Construction experts weigh in on the subject of AI

A group of construction experts from Volvo Construction Equipment (Volvo CE) recently shared their thoughts on the growing role artificial intelligence (AI) is playing in the construction industry.

Research engineer Torbjörn Martinsson argues that, while construction has historically not been in the vanguard in terms of applying new technologies, things are about to radically change.

“I would argue construction is about to take the lead in the autonomous race,” Martinsson said. “Here at Volvo CE, we already have automation up and running with workable concept machines, something that the automotive industry hasn’t caught up to yet.

“We have the perfect playground for these technologies: fenced areas, restrictive rules and simple repetitive applications. And with construction being an industry with inherent risks, if we can remove humans from the ground into more remote operation, then we will see huge benefits for site safety.”

Martinsson went on to explain that Volvo CE’s own experience with AI began nearly two decades ago with features such as the Fully Automatic Power Shift and Reverse By Braking system.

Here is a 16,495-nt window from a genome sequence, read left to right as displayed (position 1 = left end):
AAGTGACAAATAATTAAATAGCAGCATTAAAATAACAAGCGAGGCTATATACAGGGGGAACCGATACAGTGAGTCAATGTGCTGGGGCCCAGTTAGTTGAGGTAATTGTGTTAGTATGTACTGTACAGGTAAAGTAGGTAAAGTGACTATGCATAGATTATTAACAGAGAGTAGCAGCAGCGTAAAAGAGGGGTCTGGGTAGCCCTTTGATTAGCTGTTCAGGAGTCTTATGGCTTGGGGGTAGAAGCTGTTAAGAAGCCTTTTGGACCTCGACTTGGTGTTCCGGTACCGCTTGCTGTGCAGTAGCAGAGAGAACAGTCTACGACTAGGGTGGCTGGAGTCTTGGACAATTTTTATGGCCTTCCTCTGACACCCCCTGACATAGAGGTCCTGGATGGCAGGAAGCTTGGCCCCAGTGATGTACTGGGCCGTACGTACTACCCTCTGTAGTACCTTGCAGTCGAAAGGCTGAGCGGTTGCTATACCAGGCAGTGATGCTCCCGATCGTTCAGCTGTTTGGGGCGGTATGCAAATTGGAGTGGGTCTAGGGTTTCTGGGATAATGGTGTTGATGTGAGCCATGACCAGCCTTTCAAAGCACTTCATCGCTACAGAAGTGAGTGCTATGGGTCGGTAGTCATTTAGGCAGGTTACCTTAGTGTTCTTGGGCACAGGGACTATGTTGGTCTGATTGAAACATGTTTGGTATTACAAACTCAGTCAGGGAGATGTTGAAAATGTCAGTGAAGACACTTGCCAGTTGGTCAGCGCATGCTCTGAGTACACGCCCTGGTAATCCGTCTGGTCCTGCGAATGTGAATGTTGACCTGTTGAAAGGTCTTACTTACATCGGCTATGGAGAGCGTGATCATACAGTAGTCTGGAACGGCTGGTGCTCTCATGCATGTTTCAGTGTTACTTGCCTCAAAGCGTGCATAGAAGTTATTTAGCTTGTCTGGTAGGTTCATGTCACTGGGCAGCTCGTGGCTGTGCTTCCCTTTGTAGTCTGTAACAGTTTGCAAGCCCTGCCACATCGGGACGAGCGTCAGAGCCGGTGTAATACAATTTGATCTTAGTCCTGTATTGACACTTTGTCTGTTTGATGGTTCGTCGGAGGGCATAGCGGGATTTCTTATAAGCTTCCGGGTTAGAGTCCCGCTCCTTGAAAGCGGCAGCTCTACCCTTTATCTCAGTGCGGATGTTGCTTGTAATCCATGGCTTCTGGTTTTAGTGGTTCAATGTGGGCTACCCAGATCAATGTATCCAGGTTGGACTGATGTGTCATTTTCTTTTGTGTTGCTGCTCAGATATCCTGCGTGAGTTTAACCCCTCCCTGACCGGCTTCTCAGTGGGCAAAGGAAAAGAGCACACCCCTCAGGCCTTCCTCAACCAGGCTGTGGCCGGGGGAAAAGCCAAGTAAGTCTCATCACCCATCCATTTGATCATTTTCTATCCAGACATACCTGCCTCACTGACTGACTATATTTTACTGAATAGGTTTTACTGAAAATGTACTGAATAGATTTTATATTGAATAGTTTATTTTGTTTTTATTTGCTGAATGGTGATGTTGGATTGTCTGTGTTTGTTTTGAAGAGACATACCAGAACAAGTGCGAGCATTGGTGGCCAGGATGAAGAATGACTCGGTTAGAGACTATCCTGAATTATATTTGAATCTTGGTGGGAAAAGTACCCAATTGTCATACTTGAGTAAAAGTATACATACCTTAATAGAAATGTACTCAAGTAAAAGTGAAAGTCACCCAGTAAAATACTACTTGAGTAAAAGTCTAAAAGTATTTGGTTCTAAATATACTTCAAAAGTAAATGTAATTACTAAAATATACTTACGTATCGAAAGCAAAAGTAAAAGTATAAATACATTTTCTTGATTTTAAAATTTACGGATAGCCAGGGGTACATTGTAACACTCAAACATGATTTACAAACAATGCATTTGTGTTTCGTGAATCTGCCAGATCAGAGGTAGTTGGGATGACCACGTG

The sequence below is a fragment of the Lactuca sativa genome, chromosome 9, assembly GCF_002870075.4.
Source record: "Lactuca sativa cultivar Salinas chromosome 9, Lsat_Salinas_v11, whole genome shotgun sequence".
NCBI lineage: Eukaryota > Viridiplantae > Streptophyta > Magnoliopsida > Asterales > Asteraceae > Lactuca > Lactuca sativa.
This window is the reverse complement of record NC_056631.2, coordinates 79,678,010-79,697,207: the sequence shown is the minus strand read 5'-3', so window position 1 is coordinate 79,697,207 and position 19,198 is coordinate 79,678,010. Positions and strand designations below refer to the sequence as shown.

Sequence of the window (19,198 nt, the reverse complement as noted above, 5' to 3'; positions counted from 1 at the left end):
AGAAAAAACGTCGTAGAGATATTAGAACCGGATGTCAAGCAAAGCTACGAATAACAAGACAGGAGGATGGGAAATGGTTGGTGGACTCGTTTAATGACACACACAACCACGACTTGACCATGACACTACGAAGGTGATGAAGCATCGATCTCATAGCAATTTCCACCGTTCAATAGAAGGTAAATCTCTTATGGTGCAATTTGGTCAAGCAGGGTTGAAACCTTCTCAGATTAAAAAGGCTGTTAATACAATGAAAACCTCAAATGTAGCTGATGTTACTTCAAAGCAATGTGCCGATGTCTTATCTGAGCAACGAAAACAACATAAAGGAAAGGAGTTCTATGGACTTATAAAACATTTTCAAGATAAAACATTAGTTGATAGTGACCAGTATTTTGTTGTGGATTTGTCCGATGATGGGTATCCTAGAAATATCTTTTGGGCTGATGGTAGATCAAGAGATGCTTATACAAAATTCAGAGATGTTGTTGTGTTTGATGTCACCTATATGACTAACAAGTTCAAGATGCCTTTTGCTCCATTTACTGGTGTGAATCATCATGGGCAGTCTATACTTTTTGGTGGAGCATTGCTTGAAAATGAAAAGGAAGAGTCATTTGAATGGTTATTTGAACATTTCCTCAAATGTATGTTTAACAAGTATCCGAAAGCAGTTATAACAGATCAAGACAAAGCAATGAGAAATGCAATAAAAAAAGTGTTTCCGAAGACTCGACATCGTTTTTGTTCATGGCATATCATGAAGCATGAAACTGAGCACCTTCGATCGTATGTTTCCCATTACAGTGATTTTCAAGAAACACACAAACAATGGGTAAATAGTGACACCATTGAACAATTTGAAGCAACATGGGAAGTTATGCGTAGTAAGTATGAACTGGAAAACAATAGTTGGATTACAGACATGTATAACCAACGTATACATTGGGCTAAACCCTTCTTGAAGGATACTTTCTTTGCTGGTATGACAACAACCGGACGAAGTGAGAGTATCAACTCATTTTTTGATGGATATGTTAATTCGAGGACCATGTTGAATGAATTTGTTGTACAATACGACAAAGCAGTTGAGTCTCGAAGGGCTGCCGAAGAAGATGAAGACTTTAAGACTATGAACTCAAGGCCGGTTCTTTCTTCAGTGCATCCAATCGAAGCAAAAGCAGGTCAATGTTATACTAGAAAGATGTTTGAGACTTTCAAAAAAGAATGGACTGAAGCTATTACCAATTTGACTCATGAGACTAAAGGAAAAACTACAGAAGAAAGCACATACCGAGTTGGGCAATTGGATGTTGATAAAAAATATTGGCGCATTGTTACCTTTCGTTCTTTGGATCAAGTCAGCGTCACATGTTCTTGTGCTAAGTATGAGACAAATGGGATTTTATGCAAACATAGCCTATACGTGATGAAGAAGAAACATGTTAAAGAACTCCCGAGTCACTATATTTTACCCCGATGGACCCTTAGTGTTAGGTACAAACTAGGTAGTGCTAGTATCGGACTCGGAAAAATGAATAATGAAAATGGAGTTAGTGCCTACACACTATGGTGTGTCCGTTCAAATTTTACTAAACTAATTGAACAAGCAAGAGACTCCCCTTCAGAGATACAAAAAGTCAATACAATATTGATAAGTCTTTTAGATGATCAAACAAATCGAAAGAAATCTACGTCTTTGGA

“From there we started to explore safety and overall site efficiency,” said Johanna Huggare, manager of Volvo CE’s Intelligent Machine Platforms. “We asked ourselves: ‘How could AI be used to help with navigation, deciding the most appropriate paths and routes and detecting obstacles?’

“When we presented the HX1 autonomous concept hauler—a real physical machine that was tested and proven to work on real construction sites—it was a major breakthrough.”

Christian Grante, director of Emerging Technologies, gave an idea of what customers can expect from the industry going forward.

“Eventually we want to be in the position where one operator can handle more than one machine,” he said. “From a purely technical perspective, our research has already taken us close to achieving this. Another possibility for the future is for us to really customize the behaviour of our machines, so that they fit a very specific application.”

Jeffrey Boyle

Jeffrey Boyle is from Madison, Wisconsin, where he obtained his bachelor's degree in business communications. When he's not reading or writing about construction equipment and machinery, he can probably be found walking--or being walked by--his three Boston Terriers.